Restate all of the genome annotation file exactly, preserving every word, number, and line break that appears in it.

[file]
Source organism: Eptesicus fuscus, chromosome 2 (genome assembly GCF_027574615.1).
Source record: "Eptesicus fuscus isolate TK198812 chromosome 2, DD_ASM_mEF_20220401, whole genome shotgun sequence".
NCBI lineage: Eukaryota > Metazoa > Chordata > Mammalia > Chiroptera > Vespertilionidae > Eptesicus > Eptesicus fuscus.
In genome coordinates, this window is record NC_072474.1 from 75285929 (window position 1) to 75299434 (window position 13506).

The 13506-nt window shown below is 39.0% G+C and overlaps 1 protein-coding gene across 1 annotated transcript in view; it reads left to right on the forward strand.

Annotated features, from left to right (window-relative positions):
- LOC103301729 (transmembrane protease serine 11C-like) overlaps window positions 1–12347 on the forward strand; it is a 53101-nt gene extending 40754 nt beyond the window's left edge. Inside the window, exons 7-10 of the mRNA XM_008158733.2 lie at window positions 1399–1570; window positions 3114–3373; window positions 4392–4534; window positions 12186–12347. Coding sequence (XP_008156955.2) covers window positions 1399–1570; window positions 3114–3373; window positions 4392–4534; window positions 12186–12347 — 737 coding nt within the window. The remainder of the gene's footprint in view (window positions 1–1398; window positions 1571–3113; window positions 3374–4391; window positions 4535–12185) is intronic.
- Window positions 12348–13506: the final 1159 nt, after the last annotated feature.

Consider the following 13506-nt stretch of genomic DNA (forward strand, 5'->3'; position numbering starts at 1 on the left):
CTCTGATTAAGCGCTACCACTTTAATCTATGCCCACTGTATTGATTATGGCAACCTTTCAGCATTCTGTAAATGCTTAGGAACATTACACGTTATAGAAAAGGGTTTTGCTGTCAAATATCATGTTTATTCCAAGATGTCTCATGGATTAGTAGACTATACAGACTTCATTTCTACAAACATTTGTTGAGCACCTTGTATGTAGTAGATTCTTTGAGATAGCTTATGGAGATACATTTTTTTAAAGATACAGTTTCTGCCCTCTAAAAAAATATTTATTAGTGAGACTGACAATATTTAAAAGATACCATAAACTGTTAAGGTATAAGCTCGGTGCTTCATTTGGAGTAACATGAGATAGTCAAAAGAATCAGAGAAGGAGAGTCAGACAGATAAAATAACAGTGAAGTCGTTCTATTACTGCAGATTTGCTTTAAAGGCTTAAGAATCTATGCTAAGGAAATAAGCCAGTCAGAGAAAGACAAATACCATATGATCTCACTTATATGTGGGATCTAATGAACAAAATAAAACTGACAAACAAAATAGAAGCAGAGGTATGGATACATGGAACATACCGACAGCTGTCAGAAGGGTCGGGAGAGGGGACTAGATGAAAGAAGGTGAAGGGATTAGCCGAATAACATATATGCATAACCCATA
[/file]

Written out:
Source organism: Eptesicus fuscus, chromosome 2 (genome assembly GCF_027574615.1).
Source record: "Eptesicus fuscus isolate TK198812 chromosome 2, DD_ASM_mEF_20220401, whole genome shotgun sequence".
NCBI lineage: Eukaryota > Metazoa > Chordata > Mammalia > Chiroptera > Vespertilionidae > Eptesicus > Eptesicus fuscus.
In genome coordinates, this window is record NC_072474.1 from 75285929 (window position 1) to 75299434 (window position 13506).

The 13506-nt window shown below is 39.0% G+C and overlaps 1 protein-coding gene across 1 annotated transcript in view; it reads left to right on the forward strand.

Annotated features, from left to right (window-relative positions):
- LOC103301729 (transmembrane protease serine 11C-like) overlaps window positions 1–12347 on the forward strand; it is a 53101-nt gene extending 40754 nt beyond the window's left edge. Inside the window, exons 7-10 of the mRNA XM_008158733.2 lie at window positions 1399–1570; window positions 3114–3373; window positions 4392–4534; window positions 12186–12347. Coding sequence (XP_008156955.2) covers window positions 1399–1570; window positions 3114–3373; window positions 4392–4534; window positions 12186–12347 — 737 coding nt within the window. The remainder of the gene's footprint in view (window positions 1–1398; window positions 1571–3113; window positions 3374–4391; window positions 4535–12185) is intronic.
- Window positions 12348–13506: the final 1159 nt, after the last annotated feature.

Consider the following 13506-nt stretch of genomic DNA (forward strand, 5'->3'; position numbering starts at 1 on the left):
CTCTGATTAAGCGCTACCACTTTAATCTATGCCCACTGTATTGATTATGGCAACCTTTCAGCATTCTGTAAATGCTTAGGAACATTACACGTTATAGAAAAGGGTTTTGCTGTCAAATATCATGTTTATTCCAAGATGTCTCATGGATTAGTAGACTATACAGACTTCATTTCTACAAACATTTGTTGAGCACCTTGTATGTAGTAGATTCTTTGAGATAGCTTATGGAGATACATTTTTTTAAAGATACAGTTTCTGCCCTCTAAAAAAATATTTATTAGTGAGACTGACAATATTTAAAAGATACCATAAACTGTTAAGGTATAAGCTCGGTGCTTCATTTGGAGTAACATGAGATAGTCAAAAGAATCAGAGAAGGAGAGTCAGACAGATAAAATAACAGTGAAGTCGTTCTATTACTGCAGATTTGCTTTAAAGGCTTAAGAATCTATGCTAAGGAAATAAGCCAGTCAGAGAAAGACAAATACCATATGATCTCACTTATATGTGGGATCTAATGAACAAAATAAAACTGACAAACAAAATAGAAGCAGAGGTATGGATACATGGAACATACCGACAGCTGTCAGAAGGGTCGGGAGAGGGGACTAGATGAAAGAAGGTGAAGGGATTAGCCGAATAACATATATGCATAACCCATA